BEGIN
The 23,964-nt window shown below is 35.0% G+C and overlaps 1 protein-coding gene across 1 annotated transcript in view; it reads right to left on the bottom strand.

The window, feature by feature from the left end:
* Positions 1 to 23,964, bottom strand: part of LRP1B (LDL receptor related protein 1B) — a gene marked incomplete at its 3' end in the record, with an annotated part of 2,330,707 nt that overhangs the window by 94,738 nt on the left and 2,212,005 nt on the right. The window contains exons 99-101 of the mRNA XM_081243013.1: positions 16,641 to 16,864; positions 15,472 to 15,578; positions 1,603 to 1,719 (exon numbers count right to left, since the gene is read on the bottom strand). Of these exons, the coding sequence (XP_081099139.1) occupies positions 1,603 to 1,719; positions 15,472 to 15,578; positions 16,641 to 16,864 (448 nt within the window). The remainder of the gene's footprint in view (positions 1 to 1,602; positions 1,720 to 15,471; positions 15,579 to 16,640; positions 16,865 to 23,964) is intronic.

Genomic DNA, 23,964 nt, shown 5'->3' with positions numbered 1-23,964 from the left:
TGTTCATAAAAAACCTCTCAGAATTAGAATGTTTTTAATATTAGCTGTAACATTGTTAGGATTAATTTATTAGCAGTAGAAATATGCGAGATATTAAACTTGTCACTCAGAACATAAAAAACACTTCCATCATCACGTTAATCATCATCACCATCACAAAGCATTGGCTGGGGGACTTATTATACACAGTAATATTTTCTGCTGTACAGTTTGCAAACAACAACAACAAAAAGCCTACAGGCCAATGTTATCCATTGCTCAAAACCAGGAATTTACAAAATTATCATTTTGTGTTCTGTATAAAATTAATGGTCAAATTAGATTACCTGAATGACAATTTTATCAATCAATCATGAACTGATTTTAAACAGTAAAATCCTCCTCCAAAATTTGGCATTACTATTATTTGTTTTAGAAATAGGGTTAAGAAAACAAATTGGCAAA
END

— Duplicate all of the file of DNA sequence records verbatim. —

The 23,964-nt window shown below is 35.0% G+C and overlaps 1 protein-coding gene across 1 annotated transcript in view; it reads right to left on the bottom strand.

The window, feature by feature from the left end:
* Positions 1 to 23,964, bottom strand: part of LRP1B (LDL receptor related protein 1B) — a gene marked incomplete at its 3' end in the record, with an annotated part of 2,330,707 nt that overhangs the window by 94,738 nt on the left and 2,212,005 nt on the right. The window contains exons 99-101 of the mRNA XM_081243013.1: positions 16,641 to 16,864; positions 15,472 to 15,578; positions 1,603 to 1,719 (exon numbers count right to left, since the gene is read on the bottom strand). Of these exons, the coding sequence (XP_081099139.1) occupies positions 1,603 to 1,719; positions 15,472 to 15,578; positions 16,641 to 16,864 (448 nt within the window). The remainder of the gene's footprint in view (positions 1 to 1,602; positions 1,720 to 15,471; positions 15,579 to 16,640; positions 16,865 to 23,964) is intronic.

Genomic DNA, 23,964 nt, shown 5'->3' with positions numbered 1-23,964 from the left:
TGTTCATAAAAAACCTCTCAGAATTAGAATGTTTTTAATATTAGCTGTAACATTGTTAGGATTAATTTATTAGCAGTAGAAATATGCGAGATATTAAACTTGTCACTCAGAACATAAAAAACACTTCCATCATCACGTTAATCATCATCACCATCACAAAGCATTGGCTGGGGGACTTATTATACACAGTAATATTTTCTGCTGTACAGTTTGCAAACAACAACAACAAAAAGCCTACAGGCCAATGTTATCCATTGCTCAAAACCAGGAATTTACAAAATTATCATTTTGTGTTCTGTATAAAATTAATGGTCAAATTAGATTACCTGAATGACAATTTTATCAATCAATCATGAACTGATTTTAAACAGTAAAATCCTCCTCCAAAATTTGGCATTACTATTATTTGTTTTAGAAATAGGGTTAAGAAAACAAATTGGCAAA